Analyst Insight: The No. 1 goal for consumer products companies is growth, but IT and supply chain strategies are focused on reducing costs and improving efficiency. Over the last ten years, this mismatch in spending versus priorities has never been greater.
--Lora Cecere, industry analyst, Altimeter Group
Power is rapidly shifting in the channel from the retailer to the shopper, and companies are quickly crafting strategies to use social technologies to build a relationship directly with the digital consumer. This includes the rise of social commerce (use of social platforms to power new forms of commerce), the redefinition of customer service through Twitter and Facebook platforms, and the direct linkage of the consumer to open innovation networks through social media. It is no longer acceptable to be social only for the reason of being social. Consumer products companies are quickly realizing that they can forge new and more powerful relationships directly with the consumer and accelerate time to market, and better manage the long tail of the supply chain.
As the power shifts, the ante is raised on demand-driven strategies. Demand-driven strategies effectively balance the goals of efficiency and growth initiatives. Companies recognize that being demand-driven - sensing and responding to demand with near-zero latency - minimizes waste and enables revenue growth while minimizing costs. However, the movement to embrace demand-driven principles has been delayed by change management issues.
The primary issue is the movement from supply chain thinking - where the focus is minimizing costs in supply - to value chain thinking where companies connect from the customers' customer to the supplier's suppliers to translate and orchestrate demand through demand shaping programs: price, promotions, marketing programs and sales incentives. There are four major hurdles:
• Traditional definition of sales and marketing roles. For demand-driven programs to become a reality, they have got to extend across the commercial teams and become an integral piece of the definition of demand-driven relationships.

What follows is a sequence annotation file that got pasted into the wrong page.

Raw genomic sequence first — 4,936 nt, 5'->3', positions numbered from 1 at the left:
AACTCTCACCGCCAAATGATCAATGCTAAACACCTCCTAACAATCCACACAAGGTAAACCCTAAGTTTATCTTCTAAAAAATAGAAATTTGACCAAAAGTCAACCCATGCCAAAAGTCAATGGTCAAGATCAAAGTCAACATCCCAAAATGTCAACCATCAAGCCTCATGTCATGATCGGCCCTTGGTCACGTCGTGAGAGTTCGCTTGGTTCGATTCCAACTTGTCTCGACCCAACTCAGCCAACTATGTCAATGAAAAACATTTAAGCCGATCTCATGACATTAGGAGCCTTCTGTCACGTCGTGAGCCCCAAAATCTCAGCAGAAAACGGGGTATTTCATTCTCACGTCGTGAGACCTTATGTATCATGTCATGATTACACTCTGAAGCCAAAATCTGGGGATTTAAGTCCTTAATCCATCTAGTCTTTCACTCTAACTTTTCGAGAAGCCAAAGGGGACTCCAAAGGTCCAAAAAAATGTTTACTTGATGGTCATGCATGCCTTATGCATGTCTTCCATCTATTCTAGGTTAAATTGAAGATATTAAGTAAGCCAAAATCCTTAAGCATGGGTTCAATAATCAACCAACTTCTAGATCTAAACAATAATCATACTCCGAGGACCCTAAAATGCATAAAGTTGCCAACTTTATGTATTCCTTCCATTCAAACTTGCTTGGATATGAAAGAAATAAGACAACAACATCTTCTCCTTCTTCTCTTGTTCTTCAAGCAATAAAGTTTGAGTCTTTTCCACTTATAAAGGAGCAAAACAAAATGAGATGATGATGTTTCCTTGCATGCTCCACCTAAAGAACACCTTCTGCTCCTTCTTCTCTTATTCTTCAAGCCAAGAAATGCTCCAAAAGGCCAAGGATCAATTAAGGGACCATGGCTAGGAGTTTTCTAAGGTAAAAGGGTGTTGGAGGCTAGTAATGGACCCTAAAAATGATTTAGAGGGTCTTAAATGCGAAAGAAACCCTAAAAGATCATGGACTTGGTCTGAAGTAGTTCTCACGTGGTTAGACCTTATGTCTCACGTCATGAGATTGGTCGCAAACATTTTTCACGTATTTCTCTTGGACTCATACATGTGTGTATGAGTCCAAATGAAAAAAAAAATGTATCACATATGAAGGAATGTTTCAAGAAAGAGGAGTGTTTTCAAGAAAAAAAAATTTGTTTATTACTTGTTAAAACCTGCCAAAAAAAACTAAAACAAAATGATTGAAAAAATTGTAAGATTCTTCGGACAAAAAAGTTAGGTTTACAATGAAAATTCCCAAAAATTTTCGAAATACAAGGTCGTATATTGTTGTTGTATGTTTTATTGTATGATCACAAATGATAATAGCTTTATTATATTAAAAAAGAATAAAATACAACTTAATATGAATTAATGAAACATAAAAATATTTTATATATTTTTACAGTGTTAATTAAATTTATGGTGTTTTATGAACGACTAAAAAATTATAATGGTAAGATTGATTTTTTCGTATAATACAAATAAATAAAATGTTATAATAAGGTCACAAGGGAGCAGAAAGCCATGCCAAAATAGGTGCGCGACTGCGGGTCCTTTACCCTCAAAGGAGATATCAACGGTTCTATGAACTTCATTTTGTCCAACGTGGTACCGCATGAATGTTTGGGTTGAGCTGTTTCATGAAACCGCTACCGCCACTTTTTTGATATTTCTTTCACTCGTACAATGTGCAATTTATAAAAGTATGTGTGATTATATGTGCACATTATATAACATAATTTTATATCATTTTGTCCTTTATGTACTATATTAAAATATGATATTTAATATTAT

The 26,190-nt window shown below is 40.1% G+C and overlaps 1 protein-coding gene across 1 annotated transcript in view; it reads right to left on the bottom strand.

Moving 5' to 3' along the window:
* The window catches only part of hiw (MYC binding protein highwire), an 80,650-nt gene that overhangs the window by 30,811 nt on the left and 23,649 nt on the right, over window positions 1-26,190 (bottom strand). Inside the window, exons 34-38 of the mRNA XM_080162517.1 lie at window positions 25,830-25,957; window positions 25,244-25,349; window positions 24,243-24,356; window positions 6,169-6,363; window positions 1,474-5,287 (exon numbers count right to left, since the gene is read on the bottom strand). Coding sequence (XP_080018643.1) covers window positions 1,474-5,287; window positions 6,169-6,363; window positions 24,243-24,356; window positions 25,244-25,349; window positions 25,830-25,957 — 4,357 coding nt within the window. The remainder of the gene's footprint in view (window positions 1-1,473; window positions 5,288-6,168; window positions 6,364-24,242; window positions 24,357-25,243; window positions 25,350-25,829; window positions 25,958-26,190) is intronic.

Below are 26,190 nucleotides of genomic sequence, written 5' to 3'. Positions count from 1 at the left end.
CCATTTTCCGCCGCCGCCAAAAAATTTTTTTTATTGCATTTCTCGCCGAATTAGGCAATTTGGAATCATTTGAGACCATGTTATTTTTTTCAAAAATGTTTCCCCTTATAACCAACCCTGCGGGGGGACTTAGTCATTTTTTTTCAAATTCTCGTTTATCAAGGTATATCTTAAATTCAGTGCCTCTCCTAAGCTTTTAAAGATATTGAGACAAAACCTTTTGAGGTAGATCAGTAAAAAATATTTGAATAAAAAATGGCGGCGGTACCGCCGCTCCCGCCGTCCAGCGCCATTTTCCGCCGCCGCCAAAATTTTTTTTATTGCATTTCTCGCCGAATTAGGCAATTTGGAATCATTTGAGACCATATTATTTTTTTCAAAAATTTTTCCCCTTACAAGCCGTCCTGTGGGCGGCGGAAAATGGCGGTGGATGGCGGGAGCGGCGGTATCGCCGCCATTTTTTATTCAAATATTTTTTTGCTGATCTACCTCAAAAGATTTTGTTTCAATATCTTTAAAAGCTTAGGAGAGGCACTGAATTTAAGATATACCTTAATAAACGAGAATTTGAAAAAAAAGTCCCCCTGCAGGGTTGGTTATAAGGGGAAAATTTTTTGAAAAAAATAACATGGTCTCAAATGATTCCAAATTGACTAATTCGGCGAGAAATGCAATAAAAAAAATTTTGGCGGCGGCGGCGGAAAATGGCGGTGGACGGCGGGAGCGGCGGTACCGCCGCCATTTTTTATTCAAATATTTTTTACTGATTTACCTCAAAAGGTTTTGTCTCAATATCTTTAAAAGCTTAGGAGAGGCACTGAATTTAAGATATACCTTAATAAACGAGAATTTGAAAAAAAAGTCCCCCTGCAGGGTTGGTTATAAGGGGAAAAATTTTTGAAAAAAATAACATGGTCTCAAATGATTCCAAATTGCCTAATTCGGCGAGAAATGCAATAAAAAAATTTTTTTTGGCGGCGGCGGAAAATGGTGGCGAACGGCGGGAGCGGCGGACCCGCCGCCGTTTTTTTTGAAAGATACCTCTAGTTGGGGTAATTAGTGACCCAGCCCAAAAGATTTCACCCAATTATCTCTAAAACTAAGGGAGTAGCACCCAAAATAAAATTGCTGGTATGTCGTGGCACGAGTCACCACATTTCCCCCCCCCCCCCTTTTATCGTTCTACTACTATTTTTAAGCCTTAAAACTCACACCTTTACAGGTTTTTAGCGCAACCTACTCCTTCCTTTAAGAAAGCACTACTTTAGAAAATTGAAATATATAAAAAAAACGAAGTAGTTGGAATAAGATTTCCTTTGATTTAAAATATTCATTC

• Alignment of incentives to maximize value (this is impossible when the sales organization is primarily incented on volume, marketing on market share and supply chain on costs).
• Building of horizontal processes to move from reacting to orchestrating the demand signal through price, promotions, new product launch and sales incentives. To be effective, demand orchestration balances demand opportunities with supply-side risks and strategies.
• Traditional definition of supply chain. Moving from a supply focus of right product, right place, and right time to a value chain focus requires a redefinition of goals to define what is the right balance for cost, growth, corporate sustainability metrics, and cash-to-cash measurements. Companies have to define how many supply chains exist and actively design the value networks to maximize value. This is a very different role than the traditional supply chain function.
• The movement from a vertical siloed orientation to building horizontal processes for new product launch, sales and operations planning, revenue management, and supplier development. The movement from a vertical focus to a horizontal process and reward system is a major change for most companies.
In parallel, companies are realizing that their investments in enterprise resource planning have improved efficiency but not flexibility. As a result, in 2011, the market will experience an ERP hangover. Major ERP vendors will struggle to meet Wall Street estimates and there will continue to be an onslaught of merger and acquisitions between the business intelligence and ERP transactional software markets. To overcome this hurdle, look for companies to invest in enterprise data warehouse technologies and build enterprise data models, new forms of predictive analytics that sense and respond and better use downstream data, and advanced analytics to better use data in existing systems.
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